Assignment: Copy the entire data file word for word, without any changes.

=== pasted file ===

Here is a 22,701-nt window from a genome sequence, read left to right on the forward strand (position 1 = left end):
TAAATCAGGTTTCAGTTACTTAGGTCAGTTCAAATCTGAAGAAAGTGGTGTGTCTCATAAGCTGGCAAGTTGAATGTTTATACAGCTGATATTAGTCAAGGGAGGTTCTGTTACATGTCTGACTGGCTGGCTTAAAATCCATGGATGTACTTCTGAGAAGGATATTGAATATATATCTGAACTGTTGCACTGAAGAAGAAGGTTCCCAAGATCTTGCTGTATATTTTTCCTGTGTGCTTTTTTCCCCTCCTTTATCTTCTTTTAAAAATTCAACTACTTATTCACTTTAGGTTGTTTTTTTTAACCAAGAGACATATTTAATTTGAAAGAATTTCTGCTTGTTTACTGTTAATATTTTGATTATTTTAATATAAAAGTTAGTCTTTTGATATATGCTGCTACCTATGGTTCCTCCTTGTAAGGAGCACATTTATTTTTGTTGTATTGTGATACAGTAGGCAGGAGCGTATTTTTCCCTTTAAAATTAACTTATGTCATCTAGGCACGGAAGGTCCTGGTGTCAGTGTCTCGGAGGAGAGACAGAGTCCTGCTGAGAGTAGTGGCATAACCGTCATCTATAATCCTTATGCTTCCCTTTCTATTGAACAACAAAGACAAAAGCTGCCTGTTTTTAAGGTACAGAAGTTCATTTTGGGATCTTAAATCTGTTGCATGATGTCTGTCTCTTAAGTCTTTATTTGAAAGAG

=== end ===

Here is a 22,701-nt window from a genome sequence, read left to right on the forward strand (position 1 = left end):
TAAATCAGGTTTCAGTTACTTAGGTCAGTTCAAATCTGAAGAAAGTGGTGTGTCTCATAAGCTGGCAAGTTGAATGTTTATACAGCTGATATTAGTCAAGGGAGGTTCTGTTACATGTCTGACTGGCTGGCTTAAAATCCATGGATGTACTTCTGAGAAGGATATTGAATATATATCTGAACTGTTGCACTGAAGAAGAAGGTTCCCAAGATCTTGCTGTATATTTTTCCTGTGTGCTTTTTTCCCCTCCTTTATCTTCTTTTAAAAATTCAACTACTTATTCACTTTAGGTTGTTTTTTTTAACCAAGAGACATATTTAATTTGAAAGAATTTCTGCTTGTTTACTGTTAATATTTTGATTATTTTAATATAAAAGTTAGTCTTTTGATATATGCTGCTACCTATGGTTCCTCCTTGTAAGGAGCACATTTATTTTTGTTGTATTGTGATACAGTAGGCAGGAGCGTATTTTTCCCTTTAAAATTAACTTATGTCATCTAGGCACGGAAGGTCCTGGTGTCAGTGTCTCGGAGGAGAGACAGAGTCCTGCTGAGAGTAGTGGCATAACCGTCATCTATAATCCTTATGCTTCCCTTTCTATTGAACAACAAAGACAAAAGCTGCCTGTTTTTAAGGTACAGAAGTTCATTTTGGGATCTTAAATCTGTTGCATGATGTCTGTCTCTTAAGTCTTTATTTGAAAGAG